His Dark Materials is not quite the Game of Thrones replacement you were probably hoping for, but it is a good-looking, well-directed and acted fantasy TV show that should keep you satisfied until House of the Dragon (the upcoming GoT prequel) premieres.
In any case, His Dark Materials is more akin to Harry Potter with its high magic and in-your-face fantasy elements than Game of Thrones.
Based on Philip Pullman’s popular series of the same name, His Dark Materials is set in a world like our own that differs from ours in certain areas. For one, in our world, we do not have animal companions called daemons that are basically our souls in corporeal form.
The protagonist is Lyra (Logan’s Dafne Keen), who lives in Jordan College in UK’s Oxford. After her friend goes missing, she agrees to become a protégé of Ruth Wilson’s enigmatic Marisa Coulter whose semblance of kindness is betrayed by that recognisably evil gleam in her eyes that Wilson used to great effect in Luther opposite Idris Elba. Coulter promises to find her friend provided Lyra does what she says.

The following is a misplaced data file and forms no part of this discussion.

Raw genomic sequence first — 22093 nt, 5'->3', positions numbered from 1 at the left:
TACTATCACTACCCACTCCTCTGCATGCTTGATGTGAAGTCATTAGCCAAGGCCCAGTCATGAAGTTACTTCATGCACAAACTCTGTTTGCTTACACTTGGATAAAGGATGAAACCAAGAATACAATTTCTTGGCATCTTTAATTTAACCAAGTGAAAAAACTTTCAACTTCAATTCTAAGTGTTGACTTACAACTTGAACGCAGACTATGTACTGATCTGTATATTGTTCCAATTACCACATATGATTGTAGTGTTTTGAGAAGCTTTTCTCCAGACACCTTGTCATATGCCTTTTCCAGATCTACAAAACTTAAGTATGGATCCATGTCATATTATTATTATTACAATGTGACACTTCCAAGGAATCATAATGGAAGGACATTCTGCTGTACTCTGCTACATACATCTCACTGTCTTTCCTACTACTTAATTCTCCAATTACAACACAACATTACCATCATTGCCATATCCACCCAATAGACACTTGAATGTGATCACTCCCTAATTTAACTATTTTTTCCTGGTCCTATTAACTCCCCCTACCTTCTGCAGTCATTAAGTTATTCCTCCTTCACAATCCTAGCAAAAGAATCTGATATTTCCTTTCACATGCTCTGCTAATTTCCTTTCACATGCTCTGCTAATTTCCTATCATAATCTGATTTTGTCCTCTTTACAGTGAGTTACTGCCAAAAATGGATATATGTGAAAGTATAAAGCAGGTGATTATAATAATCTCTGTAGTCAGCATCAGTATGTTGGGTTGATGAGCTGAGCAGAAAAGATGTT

James McAvoy plays the role of Lyra’s uncle, Lord Asriel, who claims something that the scholars of the Jordan College and people elsewhere, including the dictatorial Magisterium, will find heretic. The Magisterium rules the Holy Church and, through it, the faithful, and does not entertain dissenters.
His Dark Materials, so far at least, is quite a compelling watch. Those like me who have read the books will notice a few differences, but I did not mind them, for the story is about the same — at least in the first few episodes.
It is not Harry Potter yet, but His Dark Materials has a ready-made fan base thanks to the popularity of the books. And due to its high production values, strong cast, world-building and creative team, it can just fill that Westeros shaped hole in your life despite the two series being wholly dissimilar.